Children with Autism Spectrum Disorder often do very well with structured schedules and routines. They like knowing exactly what to expect and what is going to happen and when.
However, life can be unpredictable, and in some cases, they have to adjust to changes in their daily routine. This can be upsetting and throw them off a little, but there are ways that you can help them to cope better when these changes do arise.
Talk about it
One way we can help our children is by telling them about changes in their schedule ahead of time. If you know they have a doctor’s appointment after lunch, or you’re going out to dinner as a family instead of eating at home, make sure to talk about it and tell them in advance. Discuss what they can expect and answer any questions they may have.
Using a social story can be a great way of explaining change in a visual way. Use pictures and easy terms to talk about what will be happening.
You may also want to practice going to a new place or doing an activity before it happens. This can help to reduce anxiety or stress related to new or different activities.
When transitioning from one activity to another, we know this can be challenging, so, give cues. Let your child know that they have 10 more minutes, 5 more minutes, 1 more minute, and so on.
If time is hard to grasp, use a timer clock that visually displays the amount of time you set is decreasing. Or tell them that they have five more jumps or three more turns until it’s time to switch tasks.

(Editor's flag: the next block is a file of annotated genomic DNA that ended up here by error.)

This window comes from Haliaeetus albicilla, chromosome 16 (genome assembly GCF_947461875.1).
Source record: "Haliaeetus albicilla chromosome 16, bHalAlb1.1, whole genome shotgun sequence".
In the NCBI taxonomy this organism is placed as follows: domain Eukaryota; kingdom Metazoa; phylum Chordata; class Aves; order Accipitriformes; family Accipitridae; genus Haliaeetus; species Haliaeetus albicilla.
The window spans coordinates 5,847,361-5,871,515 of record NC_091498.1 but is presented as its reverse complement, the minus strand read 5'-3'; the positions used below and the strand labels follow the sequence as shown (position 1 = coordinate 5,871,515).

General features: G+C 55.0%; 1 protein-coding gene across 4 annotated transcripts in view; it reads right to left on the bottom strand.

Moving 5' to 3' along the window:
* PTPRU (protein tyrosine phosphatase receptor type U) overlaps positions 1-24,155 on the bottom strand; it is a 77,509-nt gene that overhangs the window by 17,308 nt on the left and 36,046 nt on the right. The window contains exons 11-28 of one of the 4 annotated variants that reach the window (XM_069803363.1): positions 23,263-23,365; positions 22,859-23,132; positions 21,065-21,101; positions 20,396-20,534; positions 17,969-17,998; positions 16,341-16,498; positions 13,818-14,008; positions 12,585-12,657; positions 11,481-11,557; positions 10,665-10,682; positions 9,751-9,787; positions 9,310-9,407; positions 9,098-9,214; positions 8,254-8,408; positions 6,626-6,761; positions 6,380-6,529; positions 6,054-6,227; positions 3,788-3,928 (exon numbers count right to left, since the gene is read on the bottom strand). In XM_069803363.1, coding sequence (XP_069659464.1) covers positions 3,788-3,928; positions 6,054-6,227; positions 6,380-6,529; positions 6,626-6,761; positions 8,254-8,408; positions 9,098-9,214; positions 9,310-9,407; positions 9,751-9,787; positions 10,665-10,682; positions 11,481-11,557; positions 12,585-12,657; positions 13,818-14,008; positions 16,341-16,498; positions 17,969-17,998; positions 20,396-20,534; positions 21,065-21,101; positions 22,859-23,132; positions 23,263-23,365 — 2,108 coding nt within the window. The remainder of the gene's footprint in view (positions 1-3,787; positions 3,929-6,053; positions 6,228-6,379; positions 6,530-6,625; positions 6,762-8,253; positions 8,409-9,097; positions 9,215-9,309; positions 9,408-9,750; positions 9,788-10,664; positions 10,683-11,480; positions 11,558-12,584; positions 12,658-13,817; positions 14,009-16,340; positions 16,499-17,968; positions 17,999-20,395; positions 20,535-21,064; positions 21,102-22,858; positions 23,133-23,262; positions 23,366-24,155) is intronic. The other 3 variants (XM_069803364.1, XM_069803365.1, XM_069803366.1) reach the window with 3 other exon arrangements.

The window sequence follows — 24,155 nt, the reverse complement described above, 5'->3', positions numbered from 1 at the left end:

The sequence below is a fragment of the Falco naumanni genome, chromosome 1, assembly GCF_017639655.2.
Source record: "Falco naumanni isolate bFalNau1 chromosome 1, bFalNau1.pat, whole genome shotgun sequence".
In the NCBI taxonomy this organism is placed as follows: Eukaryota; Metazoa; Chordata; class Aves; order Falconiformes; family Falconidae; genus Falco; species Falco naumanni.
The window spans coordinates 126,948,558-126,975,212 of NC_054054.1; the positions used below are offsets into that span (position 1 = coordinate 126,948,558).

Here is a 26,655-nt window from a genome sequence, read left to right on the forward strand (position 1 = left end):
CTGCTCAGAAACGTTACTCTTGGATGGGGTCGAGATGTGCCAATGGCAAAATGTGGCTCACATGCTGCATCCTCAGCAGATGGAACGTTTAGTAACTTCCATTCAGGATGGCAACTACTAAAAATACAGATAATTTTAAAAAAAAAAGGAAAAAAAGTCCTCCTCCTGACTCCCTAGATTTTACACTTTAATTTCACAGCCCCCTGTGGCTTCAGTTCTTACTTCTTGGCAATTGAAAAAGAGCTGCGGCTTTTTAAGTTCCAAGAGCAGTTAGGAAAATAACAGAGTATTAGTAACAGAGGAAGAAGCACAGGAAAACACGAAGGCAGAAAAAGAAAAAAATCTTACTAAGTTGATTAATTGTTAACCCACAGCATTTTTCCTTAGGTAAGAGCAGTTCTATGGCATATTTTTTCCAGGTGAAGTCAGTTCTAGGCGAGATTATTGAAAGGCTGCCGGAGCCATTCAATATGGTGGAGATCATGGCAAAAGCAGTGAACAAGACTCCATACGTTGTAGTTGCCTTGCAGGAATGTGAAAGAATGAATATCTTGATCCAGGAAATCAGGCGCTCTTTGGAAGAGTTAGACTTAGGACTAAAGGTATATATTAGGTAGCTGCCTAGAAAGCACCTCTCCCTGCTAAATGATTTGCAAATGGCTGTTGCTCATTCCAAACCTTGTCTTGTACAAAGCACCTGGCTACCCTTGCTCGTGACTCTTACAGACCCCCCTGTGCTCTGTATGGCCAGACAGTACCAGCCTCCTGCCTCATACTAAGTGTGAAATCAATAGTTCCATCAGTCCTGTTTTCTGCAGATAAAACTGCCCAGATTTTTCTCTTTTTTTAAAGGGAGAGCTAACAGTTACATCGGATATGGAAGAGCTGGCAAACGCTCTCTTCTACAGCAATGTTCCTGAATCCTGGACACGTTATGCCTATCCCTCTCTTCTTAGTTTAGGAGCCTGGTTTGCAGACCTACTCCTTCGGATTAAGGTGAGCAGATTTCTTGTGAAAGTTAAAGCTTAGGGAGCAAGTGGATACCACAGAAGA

Praise your child when they do well handling change, even if it seems small. Let them know what a great job they did and remind them that they can do it. It is important that you stay calm and upbeat so that they feel more relaxed.
Change can’t always be anticipated, but you can have strategies in place to help deal with it when it does happen. Practicing adjusting to new activities or places can help your child to be more flexible and open to change.
These are also skills they can work on in therapy and at school. Right Start Inc. Provides individualized therapy to meet your child’s needs and goals and to help them overcome challenges in their everyday routines.
Although change can cause anxiety for children on the autism spectrum; visual support, a calm environment, extra time to adjust, and parent support can help children adjust to unexpected change.
All these factors will help prepare your child to be more flexible and tolerant when change does happen.